Not so many years ago, our Court of Appeal bench was dominated by white male foreign judges. Whilst this affair may have been acceptable or tolerable in those years with time the notion of a Republic with its highest court dominated by white foreign judges became troublesome and unacceptable. It was not troublesome and unacceptable that the judges were per se foreigners – it was troublesome that the judges were all foreigners; it was not troublesome and unacceptable because the foreign judges were white per se; it was unacceptable and troublesome that black judges were few (just two in my recollection – Justice Twum and Justice Ramodibedi (Lesotho/Swaziland).


It was troublesome and unacceptable because that affair implicitly accused the many local senior attorneys and High Court judges of incompetence to sit and adjudicate the laws of their country – troublesome and unacceptable because the perpetuation of such a policy contradicted the notion of an independent Republic that was not under the garb of colonialism – troublesome and unacceptable for it opened the door to corruption and judicial manipulation – we could not know the activities of these judges when in their own countries. The Court of Appeal was in essence a foreign court in the apparel of a domestic one – not very different from when the Judicial Committee of the Privy Council in the United Kingdom, its successor.


In 2010, two years in his office, President Ian Khama appointed Ian Kirby the Judge President of the Court of Appeal, making him the first citizen to be appointed a judge and a judge President of the Court of Appeal. It had taken Botswana 44 years to appoint one citizen to its Court of Appeal. This was then followed by the appointment of Justice Lesetedi, Justice Gaongalelwe and the late Justice Legwaila – death was unfair to cut his time short – having intelligently adjudicated under “equity” at the Industrial Court – his expertise was evidently a necessity at the Court of Appeal. For these appointments, President Ian Khama must be applauded.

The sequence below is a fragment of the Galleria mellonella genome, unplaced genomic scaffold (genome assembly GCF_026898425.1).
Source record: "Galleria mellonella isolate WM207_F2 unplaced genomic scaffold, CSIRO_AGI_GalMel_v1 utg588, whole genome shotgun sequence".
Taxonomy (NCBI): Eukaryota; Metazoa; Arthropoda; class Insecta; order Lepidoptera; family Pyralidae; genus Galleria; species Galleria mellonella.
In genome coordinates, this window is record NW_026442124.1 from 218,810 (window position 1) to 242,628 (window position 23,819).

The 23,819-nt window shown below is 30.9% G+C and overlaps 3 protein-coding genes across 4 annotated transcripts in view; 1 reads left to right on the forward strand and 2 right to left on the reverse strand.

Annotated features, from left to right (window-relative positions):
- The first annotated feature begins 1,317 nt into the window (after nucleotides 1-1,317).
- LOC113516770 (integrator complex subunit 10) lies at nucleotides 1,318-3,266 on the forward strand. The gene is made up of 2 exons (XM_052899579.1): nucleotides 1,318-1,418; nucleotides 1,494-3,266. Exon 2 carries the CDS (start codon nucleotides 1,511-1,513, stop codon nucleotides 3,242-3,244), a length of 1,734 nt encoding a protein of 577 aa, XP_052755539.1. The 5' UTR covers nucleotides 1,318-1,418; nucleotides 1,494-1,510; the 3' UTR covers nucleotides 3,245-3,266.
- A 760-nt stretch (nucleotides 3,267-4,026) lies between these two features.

With local judges on the bench one is assured that the judgments will reflect the local conditions and ethos of Batswana – one was never at peace that all foreign judges knew and understood such aspects. In one case, a local attorney who was handling a threat to kill appeal was worried that the judges would not quite understand and appreciate the very many senses that Batswana use the phrase “ke tla go bolaya.” The day was saved by the fact that the Judge President was part of the bench. The Court of Appeal’s decision in State v. Kanane, where the majority was foreign judges, and the decision was that Batswana were not ready to accept homosexuals in their society is laughable and will anger me for the remaining days of my life. In human affairs, the feeling of hatred towards others is dangerous –I do not know it means to hate an inanimate in the magnitude that I hate the decision in Kanane.


One never knows if and when there is a vacancy at the Court of Appeal – the vacancies are not advertised and the appointments are done in secrecy with the members of the public never knowing who the candidates are – like the illuminati – a situation that all men of good senses will know is wrong. But with the passing of Justice Legwaila – and it is unfortunate that we must learn of vacancies through death – one can be certain that there is, officially, a vacancy.


If President Khama appoints a female judge to the Court of Appeal, he will have added a credit to his legacy bank. Justice Dow ( as she then was) is the first female to be appointed a judge in Botswana. There are now about six judges at the High Court and about two at the Industrial Court. Botswana has never had a female judge at the Court of Appeal. It is not appropriate that the bench should be reduced into an exclusive arrangement for males. It has been six years since a citizen male judge was appointed to the bench, it is now time to appoint a female judge to the Court of Appeal. There are competent senior females that qualify for the job.


The life of Lady Ruth Khama, President Ian Khama’s mother, is enough proof that women can also competently do trades which men can do. During the Second World War, she left Eltham high school to join the Women’s Auxiliary Air Force, served as an ambulance driver and work at an emergency landing station at Beachy Head. If this cannot convince President Ian Khama to appoint a female judge to the Court of Appeal, there is nothing that will.